I guess, because it's there. No wait, that's climbing mountains...though some story projects feel like scaling Everest! I write what I love to write, and don't allow myself to be pigeonholed by the business side of writing. This past summer, I wrote westerns, horror, mainstream stories, gothics, and a detective story. As in evidence in the 142 ideas on note cards that howl -- oh, how they howl at me! -- I'm a bad judge at separating the good ideas from the weak until the story is completed. To me, they're all my babies, all part of the litter, and I can't love one more than another or discard it from my protection. An idea pounced upon me in early August -- what if you woke up and the man who claimed to be your husband was a stranger? That story ("The Husbands") charmed me from the moment I put pen to blank page, and wrote its 5,000-word first draft in two days. When I was a teenager and just starting out, I read an interview with a famous and beloved Science Fiction author, who stated that he easily had three times the number of his 300-plus published short stories 'moldering' away unfinished elsewhere in his office. I found the notion of all those half-birthed babies really sad, and vowed on the spot to finish everything I start. Not that all of those ideas are gold; in fact, my filing cabinets are filled with plenty of completed manuscripts that will never go out for consideration into the world. But writing even the lowliest of my creations to THE END has taught me valuable lessons. And I love, really love, the process. All of it. From creation to execution.
How does your writing process work?
I have a fairly comfortable process (for me) -- I wake up, make my coffee (usually iced), and settle into my Writing Room with set priorities in mind. I have a wonderful, big room in the downstairs of Xanadu, our old house on the hill in New Hampshire's North Country -- and, after checking morning emails, I pick up my pen and write. I try to put down 2,500 fresh words per day, with anything above that count bonus. Sometimes what I'm working on is assigned by editors I've written for previously who ask me to write specifically for their latest projects. Other times, I'm creating new work to hopefully match up to calls for submissions I've read about and would like to be part of. I compose all of my first drafts longhand and then edit onto the laptop. The only exception is when I write in screenplay format -- I wrote two feature film scripts in 2014, for the movies Brutal Colors (presently being color corrected in Los Angeles) and the forthcoming The Devil of Lakeford County, planned to go before the cameras in winter of 2015. And over this past summer, much of my editing was done on the wonky, wonderful old sofa left behind by previous tenants of the house on our sun porch. The sun porch became a second, al fresco writing space during a summer that was too brief. The last part of my process is supremely important, at least for me, which is to remind myself why I write. Often, I envision the fifteen-year-old version of me who knew nothing, had nothing, but then found everything when he first experienced that Eureka! moment, and knew he wanted to be a writer, only a writer, with all of his heart. From time to time, when I hold a contributor's copy in hand or I've just had an exchange with a celebrity -- one of those blazing superstars from my youth -- I try to honor that young me by taking the time to feel humbled and happy. Writing still is and has been for most of my life the heart within my heart.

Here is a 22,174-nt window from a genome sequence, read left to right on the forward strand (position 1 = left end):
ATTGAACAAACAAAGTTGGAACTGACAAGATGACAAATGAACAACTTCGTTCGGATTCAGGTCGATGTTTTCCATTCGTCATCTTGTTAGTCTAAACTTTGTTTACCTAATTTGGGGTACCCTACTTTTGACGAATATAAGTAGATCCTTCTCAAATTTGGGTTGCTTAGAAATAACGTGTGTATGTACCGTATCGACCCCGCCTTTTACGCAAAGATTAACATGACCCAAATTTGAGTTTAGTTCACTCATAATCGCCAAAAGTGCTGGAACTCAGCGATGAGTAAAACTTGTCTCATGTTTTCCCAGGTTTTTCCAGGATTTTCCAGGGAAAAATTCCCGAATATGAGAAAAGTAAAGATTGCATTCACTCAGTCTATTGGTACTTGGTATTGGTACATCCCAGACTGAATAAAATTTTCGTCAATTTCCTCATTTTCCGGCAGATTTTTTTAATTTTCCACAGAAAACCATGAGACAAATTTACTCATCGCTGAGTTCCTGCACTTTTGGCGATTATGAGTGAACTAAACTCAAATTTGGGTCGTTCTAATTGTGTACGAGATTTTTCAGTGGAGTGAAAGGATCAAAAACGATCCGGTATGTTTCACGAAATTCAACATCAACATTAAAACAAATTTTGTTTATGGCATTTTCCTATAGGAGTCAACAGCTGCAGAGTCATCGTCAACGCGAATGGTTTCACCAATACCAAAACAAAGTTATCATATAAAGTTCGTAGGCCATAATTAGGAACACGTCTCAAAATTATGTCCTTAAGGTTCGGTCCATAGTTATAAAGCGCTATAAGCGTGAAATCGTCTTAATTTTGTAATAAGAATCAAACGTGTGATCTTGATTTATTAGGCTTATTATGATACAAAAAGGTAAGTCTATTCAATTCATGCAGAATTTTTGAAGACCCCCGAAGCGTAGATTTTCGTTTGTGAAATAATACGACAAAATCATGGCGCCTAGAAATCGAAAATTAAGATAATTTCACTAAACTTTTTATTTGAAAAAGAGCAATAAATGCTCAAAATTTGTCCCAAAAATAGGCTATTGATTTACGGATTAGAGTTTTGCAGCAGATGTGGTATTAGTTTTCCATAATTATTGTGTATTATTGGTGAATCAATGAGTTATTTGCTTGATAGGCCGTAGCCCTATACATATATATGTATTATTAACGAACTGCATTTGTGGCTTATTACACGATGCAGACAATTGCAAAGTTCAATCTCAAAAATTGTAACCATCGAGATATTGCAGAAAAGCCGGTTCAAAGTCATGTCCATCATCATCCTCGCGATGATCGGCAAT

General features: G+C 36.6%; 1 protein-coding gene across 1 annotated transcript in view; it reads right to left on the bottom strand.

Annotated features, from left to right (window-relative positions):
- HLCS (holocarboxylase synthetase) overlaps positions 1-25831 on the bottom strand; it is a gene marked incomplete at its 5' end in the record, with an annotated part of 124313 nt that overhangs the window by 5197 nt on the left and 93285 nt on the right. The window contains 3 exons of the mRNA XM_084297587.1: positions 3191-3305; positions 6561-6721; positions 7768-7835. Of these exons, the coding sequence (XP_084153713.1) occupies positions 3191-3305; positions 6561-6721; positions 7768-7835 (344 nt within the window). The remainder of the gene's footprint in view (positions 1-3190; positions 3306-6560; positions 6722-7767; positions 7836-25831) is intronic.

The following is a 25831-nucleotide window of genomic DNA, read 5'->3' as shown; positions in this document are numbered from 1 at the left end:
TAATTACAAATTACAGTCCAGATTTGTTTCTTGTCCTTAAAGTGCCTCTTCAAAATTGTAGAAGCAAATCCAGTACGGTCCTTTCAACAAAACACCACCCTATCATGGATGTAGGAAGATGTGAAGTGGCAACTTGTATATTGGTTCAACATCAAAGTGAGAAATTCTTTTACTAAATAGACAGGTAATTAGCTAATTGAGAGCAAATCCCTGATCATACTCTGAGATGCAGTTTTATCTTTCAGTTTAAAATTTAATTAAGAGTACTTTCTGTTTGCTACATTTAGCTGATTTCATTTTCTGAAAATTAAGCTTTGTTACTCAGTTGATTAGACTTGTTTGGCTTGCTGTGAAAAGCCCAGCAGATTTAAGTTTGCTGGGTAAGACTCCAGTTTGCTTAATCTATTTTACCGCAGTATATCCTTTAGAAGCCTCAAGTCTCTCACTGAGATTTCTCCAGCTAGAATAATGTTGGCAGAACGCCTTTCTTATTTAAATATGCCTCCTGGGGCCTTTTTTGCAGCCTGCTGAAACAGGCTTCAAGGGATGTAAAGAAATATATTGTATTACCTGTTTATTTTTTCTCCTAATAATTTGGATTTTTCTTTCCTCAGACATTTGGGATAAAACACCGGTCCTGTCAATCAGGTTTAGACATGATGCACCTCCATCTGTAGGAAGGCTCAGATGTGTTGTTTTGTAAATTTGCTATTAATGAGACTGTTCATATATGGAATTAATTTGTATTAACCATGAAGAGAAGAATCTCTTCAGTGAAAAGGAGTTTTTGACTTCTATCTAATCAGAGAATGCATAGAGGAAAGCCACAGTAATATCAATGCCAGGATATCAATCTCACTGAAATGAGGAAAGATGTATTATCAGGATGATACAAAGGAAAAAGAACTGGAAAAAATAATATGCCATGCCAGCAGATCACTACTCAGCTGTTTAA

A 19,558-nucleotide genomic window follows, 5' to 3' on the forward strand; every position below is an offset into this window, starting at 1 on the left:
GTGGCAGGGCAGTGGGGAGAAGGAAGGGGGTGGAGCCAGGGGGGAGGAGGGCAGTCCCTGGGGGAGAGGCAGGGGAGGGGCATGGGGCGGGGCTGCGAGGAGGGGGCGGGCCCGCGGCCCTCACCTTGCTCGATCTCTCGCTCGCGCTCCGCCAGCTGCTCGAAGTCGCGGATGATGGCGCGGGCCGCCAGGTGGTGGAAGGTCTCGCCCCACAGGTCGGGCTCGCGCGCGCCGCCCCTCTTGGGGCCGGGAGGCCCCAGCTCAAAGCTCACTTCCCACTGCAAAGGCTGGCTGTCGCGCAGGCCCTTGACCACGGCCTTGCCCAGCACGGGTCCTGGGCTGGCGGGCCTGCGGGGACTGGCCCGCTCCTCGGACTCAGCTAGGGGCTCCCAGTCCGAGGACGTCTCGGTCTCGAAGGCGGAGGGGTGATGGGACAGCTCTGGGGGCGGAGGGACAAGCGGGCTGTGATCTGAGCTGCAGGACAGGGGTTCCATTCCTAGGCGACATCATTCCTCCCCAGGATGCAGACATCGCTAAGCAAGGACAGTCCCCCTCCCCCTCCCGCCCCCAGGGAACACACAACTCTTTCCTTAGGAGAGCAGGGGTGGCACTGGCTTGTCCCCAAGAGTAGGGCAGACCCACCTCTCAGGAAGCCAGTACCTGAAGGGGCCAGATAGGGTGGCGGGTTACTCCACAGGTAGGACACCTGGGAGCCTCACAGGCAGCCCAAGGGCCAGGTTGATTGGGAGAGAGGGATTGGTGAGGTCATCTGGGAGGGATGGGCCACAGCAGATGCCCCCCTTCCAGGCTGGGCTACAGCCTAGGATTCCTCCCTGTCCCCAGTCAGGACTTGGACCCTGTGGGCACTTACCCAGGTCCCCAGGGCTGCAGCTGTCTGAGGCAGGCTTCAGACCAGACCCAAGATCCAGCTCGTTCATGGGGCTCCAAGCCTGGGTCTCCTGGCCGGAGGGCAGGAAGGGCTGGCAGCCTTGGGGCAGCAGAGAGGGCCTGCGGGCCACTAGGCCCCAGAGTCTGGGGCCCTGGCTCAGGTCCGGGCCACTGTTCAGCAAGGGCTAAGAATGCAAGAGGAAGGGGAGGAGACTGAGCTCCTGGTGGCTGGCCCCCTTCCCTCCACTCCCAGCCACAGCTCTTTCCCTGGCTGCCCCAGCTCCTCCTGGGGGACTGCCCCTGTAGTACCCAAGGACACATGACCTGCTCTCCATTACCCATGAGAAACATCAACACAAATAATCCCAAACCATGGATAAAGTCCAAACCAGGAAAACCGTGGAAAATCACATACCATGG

Thank you for reading about my process. I now pass the blog tour baton to the Sisters Dent, my luminous friends and colleagues Roxanne and Karen. Karen, I always note, appeared during the golden age of soap operas on my late, beloved One Life to Live, among others, as an actress. She's since parlayed her talents to the writing life, and her engaging short fiction can be found in numerous venues, including Canopic Jars: Tales of Mummies and Mummification. Roxanne's newest novel, the brilliant The Janus Demon, has just been released by Great Old Ones Publishing.